we later discovered having forgotten to take her meds for two days, her heart rate registered at 145 (gulp!) The doctor, a lovely white-haired man who understood how important this surgery was, agreed to see Shana again on Thurs suggesting we double up her arrhythmia meds and have her rest a lot. The cardiologist referred to Shana as the Queen of England and said she looked like his auntie.







So grateful for all of Vicky's help, directing us where we had to go next, waiting in lines to pay for each of the exams so I could stay with Shana. The cashier for each department was always on a different floor than the exam...and there was just one tiny 4-person elevator servicing the busy 8-story clinic building. Vicky is a spry gal, older than I am, running up and down the stairs. Everyone wears masks, there's an alcohol gel dispenser every time you turn around, a big X on every other chair to social distance, but it still felt to me like a lot of people in small, enclosed spaces. I always looked for spots near open windows, opened them if they were
Cousin PupsCousin PupsCousin Pups

Lupe, CiCi, and Lucy hanging out together while Shana and I hang out together!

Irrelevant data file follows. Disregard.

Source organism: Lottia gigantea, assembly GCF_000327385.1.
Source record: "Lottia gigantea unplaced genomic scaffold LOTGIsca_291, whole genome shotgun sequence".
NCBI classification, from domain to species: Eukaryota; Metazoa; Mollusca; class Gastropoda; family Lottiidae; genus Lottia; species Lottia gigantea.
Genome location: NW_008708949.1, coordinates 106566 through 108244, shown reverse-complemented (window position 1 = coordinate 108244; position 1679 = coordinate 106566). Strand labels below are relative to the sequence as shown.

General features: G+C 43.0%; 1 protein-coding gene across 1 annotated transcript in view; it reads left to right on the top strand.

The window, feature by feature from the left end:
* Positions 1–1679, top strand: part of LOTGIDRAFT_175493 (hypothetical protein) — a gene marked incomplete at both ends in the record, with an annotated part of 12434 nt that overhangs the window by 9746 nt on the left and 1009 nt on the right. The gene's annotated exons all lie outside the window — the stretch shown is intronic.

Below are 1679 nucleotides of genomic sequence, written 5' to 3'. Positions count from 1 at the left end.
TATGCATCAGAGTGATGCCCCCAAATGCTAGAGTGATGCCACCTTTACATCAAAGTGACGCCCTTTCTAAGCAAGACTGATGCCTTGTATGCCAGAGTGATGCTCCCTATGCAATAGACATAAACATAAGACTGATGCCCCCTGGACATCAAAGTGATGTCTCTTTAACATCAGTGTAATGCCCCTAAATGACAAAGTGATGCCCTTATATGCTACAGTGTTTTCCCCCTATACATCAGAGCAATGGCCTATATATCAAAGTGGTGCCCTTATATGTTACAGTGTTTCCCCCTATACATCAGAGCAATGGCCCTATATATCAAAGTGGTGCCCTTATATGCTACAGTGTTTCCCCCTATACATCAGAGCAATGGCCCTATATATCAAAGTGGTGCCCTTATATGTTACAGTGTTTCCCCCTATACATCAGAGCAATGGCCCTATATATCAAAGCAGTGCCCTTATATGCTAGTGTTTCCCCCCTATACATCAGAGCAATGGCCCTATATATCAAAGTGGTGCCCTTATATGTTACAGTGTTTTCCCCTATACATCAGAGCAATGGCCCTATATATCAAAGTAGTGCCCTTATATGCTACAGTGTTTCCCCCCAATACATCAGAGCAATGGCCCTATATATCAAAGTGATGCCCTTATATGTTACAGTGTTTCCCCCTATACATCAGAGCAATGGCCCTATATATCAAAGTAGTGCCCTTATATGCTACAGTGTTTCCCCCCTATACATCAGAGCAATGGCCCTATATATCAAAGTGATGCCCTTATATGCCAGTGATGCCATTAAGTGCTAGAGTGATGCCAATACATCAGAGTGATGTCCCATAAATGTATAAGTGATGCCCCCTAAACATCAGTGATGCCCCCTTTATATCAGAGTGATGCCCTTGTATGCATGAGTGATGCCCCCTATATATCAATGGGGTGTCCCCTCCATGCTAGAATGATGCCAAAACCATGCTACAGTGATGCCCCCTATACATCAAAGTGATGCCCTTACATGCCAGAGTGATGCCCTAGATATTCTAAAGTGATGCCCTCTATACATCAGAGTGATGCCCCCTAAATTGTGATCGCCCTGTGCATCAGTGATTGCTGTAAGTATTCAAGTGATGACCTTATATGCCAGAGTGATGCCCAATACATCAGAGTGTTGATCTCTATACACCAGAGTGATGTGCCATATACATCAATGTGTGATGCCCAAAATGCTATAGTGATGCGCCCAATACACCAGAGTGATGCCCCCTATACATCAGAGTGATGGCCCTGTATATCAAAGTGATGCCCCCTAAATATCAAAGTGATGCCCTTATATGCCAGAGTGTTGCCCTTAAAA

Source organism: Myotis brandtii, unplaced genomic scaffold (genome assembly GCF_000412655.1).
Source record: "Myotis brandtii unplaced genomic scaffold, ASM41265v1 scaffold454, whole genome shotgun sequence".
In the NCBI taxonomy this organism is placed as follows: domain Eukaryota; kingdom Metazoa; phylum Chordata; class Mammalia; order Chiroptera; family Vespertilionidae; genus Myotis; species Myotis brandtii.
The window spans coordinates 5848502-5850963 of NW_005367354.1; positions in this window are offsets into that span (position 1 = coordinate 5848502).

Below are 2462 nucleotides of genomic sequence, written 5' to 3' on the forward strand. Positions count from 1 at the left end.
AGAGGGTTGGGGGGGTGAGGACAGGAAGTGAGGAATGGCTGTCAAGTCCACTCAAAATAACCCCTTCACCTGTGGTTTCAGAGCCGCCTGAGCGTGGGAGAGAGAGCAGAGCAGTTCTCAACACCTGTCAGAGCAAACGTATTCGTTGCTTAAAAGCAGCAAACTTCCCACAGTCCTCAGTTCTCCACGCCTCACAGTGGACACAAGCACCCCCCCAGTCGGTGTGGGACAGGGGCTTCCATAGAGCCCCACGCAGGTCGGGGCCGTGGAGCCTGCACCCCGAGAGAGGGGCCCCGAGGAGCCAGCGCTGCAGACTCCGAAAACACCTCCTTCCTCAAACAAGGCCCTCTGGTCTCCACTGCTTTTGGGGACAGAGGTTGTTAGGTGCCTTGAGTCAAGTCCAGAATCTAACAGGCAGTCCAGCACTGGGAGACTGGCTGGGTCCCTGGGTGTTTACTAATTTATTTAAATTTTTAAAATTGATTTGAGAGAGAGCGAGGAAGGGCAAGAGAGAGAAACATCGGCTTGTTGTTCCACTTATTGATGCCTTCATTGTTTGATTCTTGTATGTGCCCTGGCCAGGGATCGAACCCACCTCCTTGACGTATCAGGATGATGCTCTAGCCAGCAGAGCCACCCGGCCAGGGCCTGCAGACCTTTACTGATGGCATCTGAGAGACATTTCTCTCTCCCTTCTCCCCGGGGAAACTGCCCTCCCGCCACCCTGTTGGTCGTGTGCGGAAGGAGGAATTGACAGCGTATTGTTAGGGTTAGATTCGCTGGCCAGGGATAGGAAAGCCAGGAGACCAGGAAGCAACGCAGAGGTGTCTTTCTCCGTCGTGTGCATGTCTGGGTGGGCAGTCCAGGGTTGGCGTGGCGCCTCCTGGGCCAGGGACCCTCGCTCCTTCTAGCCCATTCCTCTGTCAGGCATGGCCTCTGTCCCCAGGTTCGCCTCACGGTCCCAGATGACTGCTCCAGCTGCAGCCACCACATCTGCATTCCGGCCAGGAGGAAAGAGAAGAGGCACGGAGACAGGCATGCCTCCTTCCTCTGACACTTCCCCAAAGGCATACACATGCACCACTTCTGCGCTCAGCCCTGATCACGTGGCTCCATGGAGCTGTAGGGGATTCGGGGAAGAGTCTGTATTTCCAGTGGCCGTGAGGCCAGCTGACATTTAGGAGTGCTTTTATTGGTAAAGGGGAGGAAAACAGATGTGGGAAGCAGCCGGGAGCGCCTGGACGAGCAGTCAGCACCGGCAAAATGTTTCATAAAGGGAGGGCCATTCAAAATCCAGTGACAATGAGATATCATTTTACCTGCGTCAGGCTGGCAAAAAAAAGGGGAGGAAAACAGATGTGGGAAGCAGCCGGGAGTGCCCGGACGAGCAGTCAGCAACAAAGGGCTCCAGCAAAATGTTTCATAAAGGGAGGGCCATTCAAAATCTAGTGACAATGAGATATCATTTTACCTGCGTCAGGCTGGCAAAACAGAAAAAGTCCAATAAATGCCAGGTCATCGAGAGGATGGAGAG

closed, tried to keep Shana calm and comfortable.







The next day I had to get Shana moving early in the morning and into a taxi so she could have a fasting blood test done. From there we took a challenging three block walk to a cafe for breakfast. Shana did really well with her walker on the relatively smooth sidewalks. We paused for a rest at the intersection of Amazonas y Orellana, Shana making full use of the fold-down seat on her walker. We sat through several red lights, enjoying the "Circo del Semáforo" -- the Traffic Light Circus. This adagio acrobatic couple was just delightful, so talented and graceful. Each time the light turned red they'd cuddle and hug on the grassy median strip. While Shana enjoyed a ham and cheese croissant and a cappuchino I trotted over to the Iñaquito market a few blocks further. There's a great Asian shop there with outstanding aceite de ajonjolí (toasted sesame oil). Also in the main market a few of the potato vendors also sell real yams (orange sweet potatoes - camote amarillo). Through the years I've learned where to find these less common
Lupe & LucyLupe & LucyLupe & Lucy

Shana with the LuLus on her new wooden deck. It creates a beautiful space at the entrance to her home.
items!







Thursday was the opthamalogical exam with fancy machines and a sonagram of the back of the eyeball. Each waiting patient was with 3 or 4 family members, all of us in a small windowless waiting area. Several times the opthamologist came out to announce that she wouldn't continue with exams until family members went out to the downstairs waiting room...so they congregated on the stairwell! I left Shana seated on her walker (nice high seat, easy up and down with the handles) and went back to remind the cardiologist that we were coming again today. I made sure he saw me and told him the Queen of England would be up soon.